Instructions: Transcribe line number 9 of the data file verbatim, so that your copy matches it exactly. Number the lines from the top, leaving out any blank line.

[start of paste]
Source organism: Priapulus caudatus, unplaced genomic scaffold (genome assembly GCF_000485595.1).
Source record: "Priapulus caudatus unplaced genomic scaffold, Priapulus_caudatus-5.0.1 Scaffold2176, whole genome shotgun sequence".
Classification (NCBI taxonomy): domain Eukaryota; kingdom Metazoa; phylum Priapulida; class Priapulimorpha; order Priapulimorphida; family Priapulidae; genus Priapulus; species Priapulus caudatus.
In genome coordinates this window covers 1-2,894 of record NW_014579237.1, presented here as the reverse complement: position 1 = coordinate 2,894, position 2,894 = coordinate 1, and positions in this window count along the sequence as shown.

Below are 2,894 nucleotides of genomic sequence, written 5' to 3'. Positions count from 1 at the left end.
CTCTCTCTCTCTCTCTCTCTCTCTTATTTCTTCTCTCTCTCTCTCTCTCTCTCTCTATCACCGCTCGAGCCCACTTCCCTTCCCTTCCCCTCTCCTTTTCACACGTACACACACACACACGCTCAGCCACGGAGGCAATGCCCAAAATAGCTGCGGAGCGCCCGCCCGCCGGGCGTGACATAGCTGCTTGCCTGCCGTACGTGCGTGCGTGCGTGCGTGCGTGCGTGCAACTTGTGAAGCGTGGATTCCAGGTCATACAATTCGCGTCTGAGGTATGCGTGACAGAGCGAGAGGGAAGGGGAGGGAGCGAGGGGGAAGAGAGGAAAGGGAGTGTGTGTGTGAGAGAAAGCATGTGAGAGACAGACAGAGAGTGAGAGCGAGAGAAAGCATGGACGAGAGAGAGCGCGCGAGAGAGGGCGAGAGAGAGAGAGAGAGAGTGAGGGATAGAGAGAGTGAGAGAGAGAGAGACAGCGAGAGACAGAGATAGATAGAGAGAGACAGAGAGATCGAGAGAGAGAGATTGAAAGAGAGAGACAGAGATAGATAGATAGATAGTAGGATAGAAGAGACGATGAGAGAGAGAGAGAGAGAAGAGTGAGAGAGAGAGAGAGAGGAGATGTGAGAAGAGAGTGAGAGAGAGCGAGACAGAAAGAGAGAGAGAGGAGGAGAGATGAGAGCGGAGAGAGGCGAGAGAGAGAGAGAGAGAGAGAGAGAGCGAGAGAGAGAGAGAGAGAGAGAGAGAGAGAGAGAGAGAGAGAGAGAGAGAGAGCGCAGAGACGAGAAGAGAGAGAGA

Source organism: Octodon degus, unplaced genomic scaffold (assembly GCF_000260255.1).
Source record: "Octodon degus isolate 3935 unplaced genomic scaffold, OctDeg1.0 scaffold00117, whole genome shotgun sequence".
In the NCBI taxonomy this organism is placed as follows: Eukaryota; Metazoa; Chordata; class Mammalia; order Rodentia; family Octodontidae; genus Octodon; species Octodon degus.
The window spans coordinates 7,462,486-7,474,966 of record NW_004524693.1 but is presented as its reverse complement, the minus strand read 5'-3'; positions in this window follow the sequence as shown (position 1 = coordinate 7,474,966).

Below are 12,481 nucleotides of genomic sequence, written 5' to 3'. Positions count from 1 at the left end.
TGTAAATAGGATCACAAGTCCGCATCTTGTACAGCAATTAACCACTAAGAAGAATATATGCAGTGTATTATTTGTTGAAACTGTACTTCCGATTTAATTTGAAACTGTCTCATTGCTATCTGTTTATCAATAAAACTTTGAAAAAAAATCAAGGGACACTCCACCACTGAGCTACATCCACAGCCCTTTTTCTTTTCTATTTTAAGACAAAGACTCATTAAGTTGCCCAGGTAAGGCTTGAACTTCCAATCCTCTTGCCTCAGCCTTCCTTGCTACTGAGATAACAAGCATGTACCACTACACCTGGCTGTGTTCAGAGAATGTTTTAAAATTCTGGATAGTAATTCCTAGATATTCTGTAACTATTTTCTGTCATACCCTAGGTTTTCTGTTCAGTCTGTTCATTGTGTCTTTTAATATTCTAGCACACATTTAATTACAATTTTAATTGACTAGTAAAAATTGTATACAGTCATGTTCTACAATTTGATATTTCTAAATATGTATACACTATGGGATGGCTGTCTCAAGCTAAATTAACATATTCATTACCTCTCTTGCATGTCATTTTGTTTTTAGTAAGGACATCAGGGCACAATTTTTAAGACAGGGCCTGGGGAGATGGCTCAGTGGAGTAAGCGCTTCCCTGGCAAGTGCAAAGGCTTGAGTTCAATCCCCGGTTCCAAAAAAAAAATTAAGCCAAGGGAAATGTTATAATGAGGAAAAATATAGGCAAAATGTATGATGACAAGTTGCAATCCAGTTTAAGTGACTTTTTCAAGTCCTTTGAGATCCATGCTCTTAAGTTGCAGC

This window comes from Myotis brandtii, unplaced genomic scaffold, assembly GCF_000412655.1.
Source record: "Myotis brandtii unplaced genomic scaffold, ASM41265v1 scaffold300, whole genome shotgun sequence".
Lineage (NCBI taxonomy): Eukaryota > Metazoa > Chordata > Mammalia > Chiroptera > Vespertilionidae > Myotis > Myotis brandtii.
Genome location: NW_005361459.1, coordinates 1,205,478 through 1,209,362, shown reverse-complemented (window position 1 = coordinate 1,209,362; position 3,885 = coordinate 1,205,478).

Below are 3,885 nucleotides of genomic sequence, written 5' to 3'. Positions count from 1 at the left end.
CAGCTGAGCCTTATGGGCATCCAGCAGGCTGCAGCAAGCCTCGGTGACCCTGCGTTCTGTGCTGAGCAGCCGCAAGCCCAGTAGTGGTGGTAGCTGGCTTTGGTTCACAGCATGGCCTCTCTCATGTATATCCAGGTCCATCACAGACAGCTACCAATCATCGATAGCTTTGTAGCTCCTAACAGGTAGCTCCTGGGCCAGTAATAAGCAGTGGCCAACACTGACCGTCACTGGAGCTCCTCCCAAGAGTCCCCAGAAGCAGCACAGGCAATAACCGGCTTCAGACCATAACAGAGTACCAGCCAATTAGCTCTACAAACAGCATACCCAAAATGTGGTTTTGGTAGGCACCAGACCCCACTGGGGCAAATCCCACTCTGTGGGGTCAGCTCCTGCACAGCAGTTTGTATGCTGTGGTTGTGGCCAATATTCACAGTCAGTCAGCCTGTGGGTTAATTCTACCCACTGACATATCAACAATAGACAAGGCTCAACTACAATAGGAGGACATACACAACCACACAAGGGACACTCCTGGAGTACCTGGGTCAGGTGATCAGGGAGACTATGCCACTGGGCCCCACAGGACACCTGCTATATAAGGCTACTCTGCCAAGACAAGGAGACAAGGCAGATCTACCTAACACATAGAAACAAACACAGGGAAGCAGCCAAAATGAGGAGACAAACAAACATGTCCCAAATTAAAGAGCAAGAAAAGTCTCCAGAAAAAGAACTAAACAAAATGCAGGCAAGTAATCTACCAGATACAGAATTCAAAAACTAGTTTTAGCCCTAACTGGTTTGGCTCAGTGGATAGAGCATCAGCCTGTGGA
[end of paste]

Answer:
In the NCBI taxonomy this organism is placed as follows: Eukaryota; Metazoa; Chordata; class Mammalia; order Rodentia; family Octodontidae; genus Octodon; species Octodon degus.